IN JUNE when taking part in a group show at Percolator Gallery in Paddington I was offered the opportunity to take up residency in a studio below the gallery from around August through to the end of the year. Helena Lloyd, the gallery owner, had heard an artist talk I presented previous to this and was interested in the work being carried out for the Homage to the Seed project... having already considered offering the 'studio residency' format for the purpose of fostering an artist's project that had a social/political/community dimension to it of value to her way of thinking. 

Being approached by Helena with this offer was indeed both timely and fortuitous as the work I was doing was only getting more complex, busy, and the space for working I had at home, 30 minutes form the gardens, was insufficient to say the least. In February when commencing as Artist-in-residence at the Botanic Gardens my information of the availability of a studio space had turned out to be incorrect. I was aware of the fact there was no funding for the residency but in contrast the studio situation had been omitted from the application material allowing me to assume that my source for knowing of a studio was correct.

Being very much a studio based artist for many years working with a variety of research material of all kinds is quite the foundation of my art practice. Undertaking a particular residency project that connects with the seed lab, library, stories, people as well as literally seeds and pods did strike me as a critical challenge when not able to access an actual studio on the grounds where not only space but the capacity to be on site in a regular way - rain, hail or shine was a given.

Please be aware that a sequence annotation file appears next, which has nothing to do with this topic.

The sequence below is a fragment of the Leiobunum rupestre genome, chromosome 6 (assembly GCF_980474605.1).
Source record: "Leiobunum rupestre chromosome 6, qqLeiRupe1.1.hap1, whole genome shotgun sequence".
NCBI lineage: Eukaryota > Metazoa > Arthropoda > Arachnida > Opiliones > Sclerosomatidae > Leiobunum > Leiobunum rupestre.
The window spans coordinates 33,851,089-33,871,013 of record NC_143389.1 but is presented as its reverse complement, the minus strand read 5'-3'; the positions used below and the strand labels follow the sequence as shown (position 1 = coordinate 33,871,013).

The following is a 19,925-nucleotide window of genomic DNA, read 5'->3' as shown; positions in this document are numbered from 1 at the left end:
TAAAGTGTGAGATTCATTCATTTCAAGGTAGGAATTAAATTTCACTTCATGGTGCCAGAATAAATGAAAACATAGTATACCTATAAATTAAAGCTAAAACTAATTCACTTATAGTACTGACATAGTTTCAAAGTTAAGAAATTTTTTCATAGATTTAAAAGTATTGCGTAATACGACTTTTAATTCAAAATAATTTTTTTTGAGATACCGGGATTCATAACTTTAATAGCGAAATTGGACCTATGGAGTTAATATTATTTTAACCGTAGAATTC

The images of the Percolator studio below were taken today after the intial phase of setting up some work areas - the agenda for today!

The white support column in the photos above block the view of the double doors which open out onto a wide verandah that looks over the garden and view of surrounding houses, streets and across the city a short way. The generous spaces and storage areas, the views, the deck and the fact a breeze will be accessible on the hot days make this the perfect studio for the 5 months remaining of the Botanic Gardens residency.

With the Gardens less than 10 minutes away its going to be quite a simple task to set up painting for the day - go across to the gardens to check in on any number of things there... and back again to keep painting. The studio and gallery is very well-located...a short bus-ride to the city and close to chops, bookstores and cafes. years ago I day dreamed of spending some time in this area... so today setting up and getting the paints out was a great event!

Seeds, pods and various things I like to have on hand are shelved near where I can set up a desk. I have made a point to put up a whole series of works on paper at the moment from several years ago mostly so that I can go back over these ideas and dwell with them for awhile...

Below: large paintings needing my contemplation

I shall no doubt be adding many photos to these few added here tonight.
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Blogging for me is an extension of keeping a journal which I have done in various forms over the decades. The difference being this is not a closed book! I like that it offers an opportunity to explore that which concerns me as an artist and as an individual about living and participating in this vastly complex, unquestionably exciting yet unnerving time in human history. Through the blog I hope to increase the possibilties for cross-pollination which I believe can strengthen the sense of being part of something both personal and universal that is vital, expansive and refreshing.